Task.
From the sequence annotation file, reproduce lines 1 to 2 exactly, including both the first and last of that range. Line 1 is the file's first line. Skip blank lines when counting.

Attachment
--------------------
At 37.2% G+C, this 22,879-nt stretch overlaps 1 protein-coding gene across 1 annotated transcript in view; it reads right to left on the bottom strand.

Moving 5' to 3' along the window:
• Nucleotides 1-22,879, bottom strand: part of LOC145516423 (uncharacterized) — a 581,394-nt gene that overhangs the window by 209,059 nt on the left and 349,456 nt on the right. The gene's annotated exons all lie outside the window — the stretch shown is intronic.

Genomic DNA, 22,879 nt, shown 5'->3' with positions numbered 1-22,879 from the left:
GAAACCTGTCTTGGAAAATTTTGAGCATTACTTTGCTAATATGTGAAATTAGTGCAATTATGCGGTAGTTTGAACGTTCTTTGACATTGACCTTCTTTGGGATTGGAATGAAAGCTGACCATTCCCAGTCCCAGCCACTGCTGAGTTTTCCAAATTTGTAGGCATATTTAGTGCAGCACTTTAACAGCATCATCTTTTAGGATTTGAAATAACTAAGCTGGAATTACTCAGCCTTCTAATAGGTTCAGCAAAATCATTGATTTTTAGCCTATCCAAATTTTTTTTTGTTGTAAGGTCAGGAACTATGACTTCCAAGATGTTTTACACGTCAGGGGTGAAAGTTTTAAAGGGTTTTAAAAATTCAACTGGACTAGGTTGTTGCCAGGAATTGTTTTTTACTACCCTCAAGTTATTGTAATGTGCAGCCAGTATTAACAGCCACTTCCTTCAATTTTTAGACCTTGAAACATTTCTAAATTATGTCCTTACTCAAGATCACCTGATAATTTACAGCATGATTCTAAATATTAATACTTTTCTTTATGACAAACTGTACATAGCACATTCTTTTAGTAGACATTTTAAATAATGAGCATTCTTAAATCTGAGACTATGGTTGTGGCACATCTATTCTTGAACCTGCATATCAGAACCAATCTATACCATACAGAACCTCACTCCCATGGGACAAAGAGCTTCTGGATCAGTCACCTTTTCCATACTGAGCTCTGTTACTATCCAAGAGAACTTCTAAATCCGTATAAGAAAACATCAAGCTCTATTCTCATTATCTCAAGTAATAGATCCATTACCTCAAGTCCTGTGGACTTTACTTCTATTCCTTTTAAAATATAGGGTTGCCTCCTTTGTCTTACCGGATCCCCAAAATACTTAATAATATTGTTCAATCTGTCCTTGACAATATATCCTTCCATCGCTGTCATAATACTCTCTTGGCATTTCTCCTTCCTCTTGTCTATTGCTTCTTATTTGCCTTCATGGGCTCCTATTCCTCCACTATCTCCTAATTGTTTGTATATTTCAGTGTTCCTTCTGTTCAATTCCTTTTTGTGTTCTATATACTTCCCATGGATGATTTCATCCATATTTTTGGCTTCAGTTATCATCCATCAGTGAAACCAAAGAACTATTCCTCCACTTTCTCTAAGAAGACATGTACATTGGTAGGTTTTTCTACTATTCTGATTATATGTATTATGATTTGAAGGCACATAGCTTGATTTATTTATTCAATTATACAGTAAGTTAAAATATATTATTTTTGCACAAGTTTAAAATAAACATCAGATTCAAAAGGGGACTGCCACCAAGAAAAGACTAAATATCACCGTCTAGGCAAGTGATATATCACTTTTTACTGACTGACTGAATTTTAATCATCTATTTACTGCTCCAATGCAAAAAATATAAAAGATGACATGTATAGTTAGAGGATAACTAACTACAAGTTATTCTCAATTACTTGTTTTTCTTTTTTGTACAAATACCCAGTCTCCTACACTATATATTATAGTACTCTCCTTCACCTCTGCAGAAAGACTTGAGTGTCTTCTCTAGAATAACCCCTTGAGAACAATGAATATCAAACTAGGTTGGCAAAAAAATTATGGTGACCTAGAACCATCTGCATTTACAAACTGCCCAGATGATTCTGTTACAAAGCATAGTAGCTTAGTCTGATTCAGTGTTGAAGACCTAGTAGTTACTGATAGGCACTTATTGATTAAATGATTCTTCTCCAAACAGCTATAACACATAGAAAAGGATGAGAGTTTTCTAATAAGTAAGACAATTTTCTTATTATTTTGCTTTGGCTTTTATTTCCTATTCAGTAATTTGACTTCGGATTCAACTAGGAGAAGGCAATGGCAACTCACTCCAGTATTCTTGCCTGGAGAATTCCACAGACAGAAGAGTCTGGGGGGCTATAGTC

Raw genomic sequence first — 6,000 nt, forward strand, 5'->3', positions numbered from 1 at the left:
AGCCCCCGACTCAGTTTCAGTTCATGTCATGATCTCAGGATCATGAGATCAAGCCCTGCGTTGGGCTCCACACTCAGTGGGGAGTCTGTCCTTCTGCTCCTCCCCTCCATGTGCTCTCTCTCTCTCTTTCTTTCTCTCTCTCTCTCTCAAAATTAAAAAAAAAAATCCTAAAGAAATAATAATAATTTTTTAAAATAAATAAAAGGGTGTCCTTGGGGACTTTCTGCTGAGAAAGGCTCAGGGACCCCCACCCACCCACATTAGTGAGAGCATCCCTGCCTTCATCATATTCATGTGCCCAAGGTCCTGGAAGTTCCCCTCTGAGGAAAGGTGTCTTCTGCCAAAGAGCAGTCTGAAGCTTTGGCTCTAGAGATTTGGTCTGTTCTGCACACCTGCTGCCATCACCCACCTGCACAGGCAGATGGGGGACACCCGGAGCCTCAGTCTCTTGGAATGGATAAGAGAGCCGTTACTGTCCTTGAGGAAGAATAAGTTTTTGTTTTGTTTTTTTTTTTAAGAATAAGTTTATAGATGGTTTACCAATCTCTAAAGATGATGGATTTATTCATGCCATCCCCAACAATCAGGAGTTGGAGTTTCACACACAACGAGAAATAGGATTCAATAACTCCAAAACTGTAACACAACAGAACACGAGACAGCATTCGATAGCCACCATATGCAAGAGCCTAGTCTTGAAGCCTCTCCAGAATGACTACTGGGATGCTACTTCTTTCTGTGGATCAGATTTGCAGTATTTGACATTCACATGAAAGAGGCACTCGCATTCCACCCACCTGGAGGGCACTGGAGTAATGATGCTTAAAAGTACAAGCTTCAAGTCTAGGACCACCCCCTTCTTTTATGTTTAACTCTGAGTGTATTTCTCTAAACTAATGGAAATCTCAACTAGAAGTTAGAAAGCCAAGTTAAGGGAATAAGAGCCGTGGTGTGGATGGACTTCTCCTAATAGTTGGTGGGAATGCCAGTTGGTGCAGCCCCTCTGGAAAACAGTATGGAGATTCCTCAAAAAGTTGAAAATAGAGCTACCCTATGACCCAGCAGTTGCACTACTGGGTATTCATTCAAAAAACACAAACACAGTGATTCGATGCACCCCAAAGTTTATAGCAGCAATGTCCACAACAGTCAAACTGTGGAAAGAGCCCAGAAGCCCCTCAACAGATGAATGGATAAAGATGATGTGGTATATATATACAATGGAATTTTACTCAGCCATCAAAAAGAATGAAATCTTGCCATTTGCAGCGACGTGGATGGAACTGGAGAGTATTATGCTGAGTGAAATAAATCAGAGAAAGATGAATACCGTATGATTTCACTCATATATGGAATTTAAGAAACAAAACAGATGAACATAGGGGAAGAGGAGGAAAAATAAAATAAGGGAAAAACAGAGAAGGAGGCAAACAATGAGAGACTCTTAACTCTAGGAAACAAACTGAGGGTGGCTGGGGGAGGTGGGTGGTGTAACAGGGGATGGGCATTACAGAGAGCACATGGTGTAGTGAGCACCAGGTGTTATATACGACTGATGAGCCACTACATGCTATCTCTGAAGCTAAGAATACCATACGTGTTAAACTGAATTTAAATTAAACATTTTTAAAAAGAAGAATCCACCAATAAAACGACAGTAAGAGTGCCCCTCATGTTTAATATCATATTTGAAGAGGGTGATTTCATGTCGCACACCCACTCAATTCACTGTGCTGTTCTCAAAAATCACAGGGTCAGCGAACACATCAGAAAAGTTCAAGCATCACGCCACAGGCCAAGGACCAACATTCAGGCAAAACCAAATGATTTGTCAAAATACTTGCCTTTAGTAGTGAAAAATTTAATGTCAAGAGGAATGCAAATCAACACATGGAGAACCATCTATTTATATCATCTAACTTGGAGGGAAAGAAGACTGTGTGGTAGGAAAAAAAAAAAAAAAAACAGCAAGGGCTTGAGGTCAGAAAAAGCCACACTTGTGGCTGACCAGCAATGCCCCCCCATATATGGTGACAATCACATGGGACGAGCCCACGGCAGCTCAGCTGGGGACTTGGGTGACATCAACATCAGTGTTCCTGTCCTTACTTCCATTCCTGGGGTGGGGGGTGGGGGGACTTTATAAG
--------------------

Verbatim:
At 37.2% G+C, this 22,879-nt stretch overlaps 1 protein-coding gene across 1 annotated transcript in view; it reads right to left on the bottom strand.

Moving 5' to 3' along the window: